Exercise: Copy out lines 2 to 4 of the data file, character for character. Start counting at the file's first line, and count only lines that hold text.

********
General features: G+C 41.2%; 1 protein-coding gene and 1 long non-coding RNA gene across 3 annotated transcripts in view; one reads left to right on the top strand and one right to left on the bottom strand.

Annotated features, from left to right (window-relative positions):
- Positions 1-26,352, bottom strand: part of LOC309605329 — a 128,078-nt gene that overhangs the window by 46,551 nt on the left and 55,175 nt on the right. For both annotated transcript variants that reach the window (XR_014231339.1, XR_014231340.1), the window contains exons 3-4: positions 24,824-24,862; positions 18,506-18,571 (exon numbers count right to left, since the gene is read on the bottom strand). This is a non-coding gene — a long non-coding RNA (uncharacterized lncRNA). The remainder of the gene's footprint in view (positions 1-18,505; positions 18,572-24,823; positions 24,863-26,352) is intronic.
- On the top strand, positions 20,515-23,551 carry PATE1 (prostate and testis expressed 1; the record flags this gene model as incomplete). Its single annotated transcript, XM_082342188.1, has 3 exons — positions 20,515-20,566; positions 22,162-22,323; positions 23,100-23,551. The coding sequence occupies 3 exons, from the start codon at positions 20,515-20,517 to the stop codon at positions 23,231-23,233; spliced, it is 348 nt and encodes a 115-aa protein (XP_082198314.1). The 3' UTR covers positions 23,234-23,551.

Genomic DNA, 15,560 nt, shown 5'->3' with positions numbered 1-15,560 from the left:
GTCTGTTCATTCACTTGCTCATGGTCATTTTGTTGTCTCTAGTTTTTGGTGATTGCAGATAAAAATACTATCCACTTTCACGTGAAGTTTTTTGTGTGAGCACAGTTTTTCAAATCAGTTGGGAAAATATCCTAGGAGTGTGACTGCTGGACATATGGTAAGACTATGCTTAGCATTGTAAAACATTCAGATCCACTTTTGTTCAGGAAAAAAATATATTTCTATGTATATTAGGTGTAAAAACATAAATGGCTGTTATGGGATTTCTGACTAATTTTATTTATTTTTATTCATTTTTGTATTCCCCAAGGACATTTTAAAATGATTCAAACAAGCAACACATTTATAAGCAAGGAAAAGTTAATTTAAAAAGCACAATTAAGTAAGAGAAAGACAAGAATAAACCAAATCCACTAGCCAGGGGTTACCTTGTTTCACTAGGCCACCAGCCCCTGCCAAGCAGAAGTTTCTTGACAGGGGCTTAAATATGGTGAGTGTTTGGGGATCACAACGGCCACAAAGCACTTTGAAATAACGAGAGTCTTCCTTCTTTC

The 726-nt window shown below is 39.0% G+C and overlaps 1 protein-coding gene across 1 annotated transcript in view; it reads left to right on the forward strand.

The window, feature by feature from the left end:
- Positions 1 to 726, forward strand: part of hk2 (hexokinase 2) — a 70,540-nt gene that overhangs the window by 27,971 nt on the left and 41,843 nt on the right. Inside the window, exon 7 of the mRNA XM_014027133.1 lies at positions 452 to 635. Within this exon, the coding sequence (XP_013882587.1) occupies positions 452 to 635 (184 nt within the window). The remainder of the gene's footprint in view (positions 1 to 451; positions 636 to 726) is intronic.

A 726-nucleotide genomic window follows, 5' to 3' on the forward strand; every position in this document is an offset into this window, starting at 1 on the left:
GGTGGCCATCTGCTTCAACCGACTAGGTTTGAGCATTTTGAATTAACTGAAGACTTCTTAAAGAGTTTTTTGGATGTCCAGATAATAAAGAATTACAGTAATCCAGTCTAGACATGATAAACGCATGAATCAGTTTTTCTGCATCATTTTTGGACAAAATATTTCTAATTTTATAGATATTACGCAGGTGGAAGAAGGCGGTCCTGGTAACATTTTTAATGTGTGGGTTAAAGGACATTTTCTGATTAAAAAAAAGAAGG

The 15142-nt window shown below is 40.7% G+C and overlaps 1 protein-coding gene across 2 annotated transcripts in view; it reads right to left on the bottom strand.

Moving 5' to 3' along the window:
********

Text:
Annotated features, from left to right (window-relative positions):
- Positions 1-26,352, bottom strand: part of LOC309605329 — a 128,078-nt gene that overhangs the window by 46,551 nt on the left and 55,175 nt on the right. For both annotated transcript variants that reach the window (XR_014231339.1, XR_014231340.1), the window contains exons 3-4: positions 24,824-24,862; positions 18,506-18,571 (exon numbers count right to left, since the gene is read on the bottom strand). This is a non-coding gene — a long non-coding RNA (uncharacterized lncRNA). The remainder of the gene's footprint in view (positions 1-18,505; positions 18,572-24,823; positions 24,863-26,352) is intronic.
- On the top strand, positions 20,515-23,551 carry PATE1 (prostate and testis expressed 1; the record flags this gene model as incomplete). Its single annotated transcript, XM_082342188.1, has 3 exons — positions 20,515-20,566; positions 22,162-22,323; positions 23,100-23,551. The coding sequence occupies 3 exons, from the start codon at positions 20,515-20,517 to the stop codon at positions 23,231-23,233; spliced, it is 348 nt and encodes a 115-aa protein (XP_082198314.1). The 3' UTR covers positions 23,234-23,551.